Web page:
In the November 2009 issue of Big Grower, regular contributor Dr. Charlie Hall at Texas A&M University wrote about how critical the housing market is to the overall recovery of the economy. Boy, is it ever.
As 2009 came to a close, USA Today was reporting that existing home sales were tracking at their highest pace in more than two years. However, according to Dr. Hall, the sales of new homes and new home construction seemed to “hit a speed bump” (see “Recovery: Not for the Faint-Hearted,” page 18). Here’s my question: Is the glass half full or half empty…or is the glass too big?
Questions for 2010
Things aren’t as bad as they were earlier in 2009, and there does seem to be some relief in sight, but the housing market in 2010 will still be a pretty big question mark. What’s going to happen this year?
One challenge facing many homeowners is that since 2005, the median price for existing homes has dropped nearly 30 percent. Many experts expect the slide in housing prices to continue and don’t foresee any kind of a rebound until the end of this year — and an even bigger rebound is predicted for 2012.
Another daunting challenge facing the housing market is the unemployment rate. In December, the unemployment rate was still around 10 percent, it is expected to drop to 9 percent by the end of this year and settle around 8 percent in 2011. The unemployment rate will have an impact on home foreclosures as long as workers continue to lose their jobs.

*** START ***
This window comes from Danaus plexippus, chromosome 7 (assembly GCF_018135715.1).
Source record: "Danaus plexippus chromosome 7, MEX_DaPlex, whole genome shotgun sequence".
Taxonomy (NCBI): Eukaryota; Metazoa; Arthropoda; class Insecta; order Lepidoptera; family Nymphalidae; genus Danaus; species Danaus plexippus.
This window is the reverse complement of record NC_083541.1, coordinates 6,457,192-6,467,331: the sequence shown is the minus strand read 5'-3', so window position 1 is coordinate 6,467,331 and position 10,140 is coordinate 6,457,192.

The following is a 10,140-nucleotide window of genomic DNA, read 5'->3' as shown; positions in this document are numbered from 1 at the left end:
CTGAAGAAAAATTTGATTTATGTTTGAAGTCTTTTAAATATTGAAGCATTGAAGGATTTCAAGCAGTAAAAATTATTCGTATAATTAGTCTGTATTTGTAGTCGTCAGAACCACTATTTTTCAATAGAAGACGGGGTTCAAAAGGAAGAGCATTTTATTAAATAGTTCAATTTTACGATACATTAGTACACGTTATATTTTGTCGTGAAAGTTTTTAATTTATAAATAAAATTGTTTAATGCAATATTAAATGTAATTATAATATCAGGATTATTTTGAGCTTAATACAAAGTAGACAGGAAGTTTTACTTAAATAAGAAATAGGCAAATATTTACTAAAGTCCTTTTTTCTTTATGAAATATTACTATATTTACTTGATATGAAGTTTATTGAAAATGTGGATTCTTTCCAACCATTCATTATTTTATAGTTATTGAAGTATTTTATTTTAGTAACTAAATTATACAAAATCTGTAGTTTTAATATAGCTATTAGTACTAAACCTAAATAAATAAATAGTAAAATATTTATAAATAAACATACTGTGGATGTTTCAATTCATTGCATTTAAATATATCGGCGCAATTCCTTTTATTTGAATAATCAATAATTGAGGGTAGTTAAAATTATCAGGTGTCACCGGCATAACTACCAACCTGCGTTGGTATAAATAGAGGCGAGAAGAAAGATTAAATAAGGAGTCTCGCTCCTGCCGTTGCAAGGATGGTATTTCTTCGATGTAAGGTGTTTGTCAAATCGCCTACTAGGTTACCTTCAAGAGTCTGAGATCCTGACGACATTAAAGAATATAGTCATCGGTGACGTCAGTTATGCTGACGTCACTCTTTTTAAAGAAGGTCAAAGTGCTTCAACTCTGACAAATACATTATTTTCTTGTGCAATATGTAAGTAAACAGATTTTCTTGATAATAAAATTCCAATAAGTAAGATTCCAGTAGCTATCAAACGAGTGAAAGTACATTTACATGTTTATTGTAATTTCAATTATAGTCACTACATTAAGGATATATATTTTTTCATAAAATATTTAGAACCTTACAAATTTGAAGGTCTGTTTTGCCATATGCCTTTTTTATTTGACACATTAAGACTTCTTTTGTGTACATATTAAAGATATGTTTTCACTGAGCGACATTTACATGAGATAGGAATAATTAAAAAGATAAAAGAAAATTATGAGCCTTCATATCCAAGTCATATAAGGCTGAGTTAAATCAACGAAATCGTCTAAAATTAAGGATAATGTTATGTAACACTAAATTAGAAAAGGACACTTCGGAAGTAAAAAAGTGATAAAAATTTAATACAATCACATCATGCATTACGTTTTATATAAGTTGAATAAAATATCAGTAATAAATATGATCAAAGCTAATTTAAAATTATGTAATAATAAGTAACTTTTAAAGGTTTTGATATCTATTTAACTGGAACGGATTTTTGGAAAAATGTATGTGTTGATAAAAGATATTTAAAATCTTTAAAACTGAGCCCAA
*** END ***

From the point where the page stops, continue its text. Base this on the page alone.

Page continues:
While these challenges are still very real, they shouldn’t be as bad this year as they were in 2009.
Let’s Hear It for Spring
According to one expert, things are definitely looking up. In mid-December, Dr. Lawrence Yun, senior vice president and chief economist for the National Association of Realtors, spoke to a gathering of real estate professionals: “I think the bottom of the housing market has already occurred,” he said. “Prices are lower compared to a year ago, but things have stabilized. With the homebuyer tax credit, the market should be even stronger in the spring buying season.”
If Dr. Yun is correct — and I hope he is — growers should also see the benefits of the strong spring home buying season as all of these new homeowners look for green goods to enhance their new purchases and enjoy the lifestyle that plants offer.
What are your customers telling you about the spring season? What is the state of the housing market in your region? Drop me a line at firstname.lastname@example.org  and tell me what you think is going to happen this year.